Actually when discussing the squat…IT’S ALL GOOD…Here’s Why…

Related to activities of daily living the squat is essential to who and what we are.

We squat down to sit down and get up…to poop…to pick up bags of groceries or to simply

pick up a young child.

From an athletics perspective…research related to squatting has clearly shown time and

time again that squatting ability and one’s capacity to apply force during a squat improves

jumping, sprinting and other athletic qualities. For both an athlete and for our general population

functionality, or our ability to carry out functions that need to be done on a daily basis, it makes

good sense that we keep our ‘squat’ functioning at a healthy level.

How To Squat

When we discuss the importance of exercise and muscle we have to include the little discussed

topic of sarcopenia.

Sarcopenia is the age related loss of muscle and is endemic in our society.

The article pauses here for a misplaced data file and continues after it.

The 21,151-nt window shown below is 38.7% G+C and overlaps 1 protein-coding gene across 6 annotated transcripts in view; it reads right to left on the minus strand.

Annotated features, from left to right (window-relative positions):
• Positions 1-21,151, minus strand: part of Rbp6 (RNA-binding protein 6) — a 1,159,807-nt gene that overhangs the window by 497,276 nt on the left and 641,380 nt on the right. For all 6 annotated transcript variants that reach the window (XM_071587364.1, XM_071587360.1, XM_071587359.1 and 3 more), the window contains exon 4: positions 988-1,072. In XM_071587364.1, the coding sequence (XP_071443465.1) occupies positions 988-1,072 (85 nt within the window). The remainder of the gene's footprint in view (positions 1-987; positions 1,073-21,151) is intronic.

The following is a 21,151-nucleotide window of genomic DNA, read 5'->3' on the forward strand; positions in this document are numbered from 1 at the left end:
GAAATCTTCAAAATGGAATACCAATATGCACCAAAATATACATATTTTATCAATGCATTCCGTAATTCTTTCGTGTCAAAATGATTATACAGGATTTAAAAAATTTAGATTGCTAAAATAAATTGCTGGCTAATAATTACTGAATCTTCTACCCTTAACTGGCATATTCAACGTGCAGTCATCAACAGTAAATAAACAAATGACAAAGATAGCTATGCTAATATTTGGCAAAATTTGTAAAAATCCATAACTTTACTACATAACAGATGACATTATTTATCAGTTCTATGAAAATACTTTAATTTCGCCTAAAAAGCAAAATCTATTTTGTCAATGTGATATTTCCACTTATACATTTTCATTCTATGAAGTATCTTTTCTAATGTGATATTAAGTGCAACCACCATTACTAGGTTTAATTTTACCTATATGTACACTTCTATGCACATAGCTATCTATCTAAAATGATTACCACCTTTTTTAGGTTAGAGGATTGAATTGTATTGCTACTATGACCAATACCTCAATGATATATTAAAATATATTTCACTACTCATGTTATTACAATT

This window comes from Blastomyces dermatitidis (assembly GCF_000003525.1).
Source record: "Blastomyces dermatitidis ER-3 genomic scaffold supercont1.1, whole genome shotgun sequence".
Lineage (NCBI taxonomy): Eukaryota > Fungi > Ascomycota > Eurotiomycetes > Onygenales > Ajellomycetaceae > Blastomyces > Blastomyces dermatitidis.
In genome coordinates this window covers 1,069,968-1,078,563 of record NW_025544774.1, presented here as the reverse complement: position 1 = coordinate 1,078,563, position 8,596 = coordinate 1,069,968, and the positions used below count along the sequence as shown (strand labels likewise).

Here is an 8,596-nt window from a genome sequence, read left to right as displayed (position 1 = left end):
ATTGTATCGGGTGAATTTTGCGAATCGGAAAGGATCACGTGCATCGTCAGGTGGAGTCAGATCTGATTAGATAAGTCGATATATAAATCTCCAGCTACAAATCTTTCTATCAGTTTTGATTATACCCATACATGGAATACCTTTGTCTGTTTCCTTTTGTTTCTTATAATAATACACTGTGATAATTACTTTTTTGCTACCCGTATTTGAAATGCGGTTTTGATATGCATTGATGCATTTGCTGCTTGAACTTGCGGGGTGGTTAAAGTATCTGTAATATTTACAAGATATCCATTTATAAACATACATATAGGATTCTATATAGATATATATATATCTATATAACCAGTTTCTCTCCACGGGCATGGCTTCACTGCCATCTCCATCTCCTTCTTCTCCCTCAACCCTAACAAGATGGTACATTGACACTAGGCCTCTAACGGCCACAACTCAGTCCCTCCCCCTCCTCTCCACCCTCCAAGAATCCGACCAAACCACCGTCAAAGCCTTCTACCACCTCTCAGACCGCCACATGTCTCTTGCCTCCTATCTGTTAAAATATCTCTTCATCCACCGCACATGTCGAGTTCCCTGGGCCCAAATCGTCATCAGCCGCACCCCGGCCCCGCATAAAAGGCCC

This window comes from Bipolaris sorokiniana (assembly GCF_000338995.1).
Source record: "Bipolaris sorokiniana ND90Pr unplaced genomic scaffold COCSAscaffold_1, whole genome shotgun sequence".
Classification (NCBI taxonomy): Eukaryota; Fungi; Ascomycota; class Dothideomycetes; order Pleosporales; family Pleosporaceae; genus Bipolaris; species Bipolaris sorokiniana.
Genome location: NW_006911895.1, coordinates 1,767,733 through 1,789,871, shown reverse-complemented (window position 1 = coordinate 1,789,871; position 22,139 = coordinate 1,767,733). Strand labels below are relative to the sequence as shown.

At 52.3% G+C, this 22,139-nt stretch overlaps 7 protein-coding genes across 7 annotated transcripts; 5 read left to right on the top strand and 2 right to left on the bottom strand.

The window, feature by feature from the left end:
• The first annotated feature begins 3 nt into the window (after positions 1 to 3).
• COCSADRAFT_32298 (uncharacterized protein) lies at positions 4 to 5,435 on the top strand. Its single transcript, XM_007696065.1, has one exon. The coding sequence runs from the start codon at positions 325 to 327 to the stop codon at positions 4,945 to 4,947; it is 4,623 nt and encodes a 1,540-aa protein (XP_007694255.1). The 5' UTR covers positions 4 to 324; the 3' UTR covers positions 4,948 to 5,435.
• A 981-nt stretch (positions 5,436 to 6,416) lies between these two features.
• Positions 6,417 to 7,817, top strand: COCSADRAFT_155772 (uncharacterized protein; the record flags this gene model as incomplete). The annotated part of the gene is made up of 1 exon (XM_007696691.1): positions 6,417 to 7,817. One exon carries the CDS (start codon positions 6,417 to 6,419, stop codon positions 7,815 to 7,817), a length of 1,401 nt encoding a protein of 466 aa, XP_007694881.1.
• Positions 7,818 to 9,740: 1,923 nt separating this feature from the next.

There are over 200 muscles activated during a squat. It is along with the deadlift, the most

highly muscular activated exercise there is. Why is this important? Well, from a general

sarcopenia standpoint we know that hypertrophy is related to the ability to activate muscle. If

you don’t activate muscle, we will not maintain or grow muscle. And if you are not activating

muscle ultimately the use it or lose it principal says ‘you will lose it.’

And finally from a metabolic benefit there have been multiple studies that have shown there to

be a direct correlation between the amount of muscle mass that is activated during exercise and

the direct calorie (energy) expenditure related to that specific exercise. So if you can increase

the amount of muscle that is activated you will increase metabolic activity. By activating over

200 muscles, the squat stands to be the best metabolic movement we can perform. It certainly

makes sense then to include squats to facilitate the short term and long term outcomes from a

weight-loss/fat-loss and improved body composition focused program.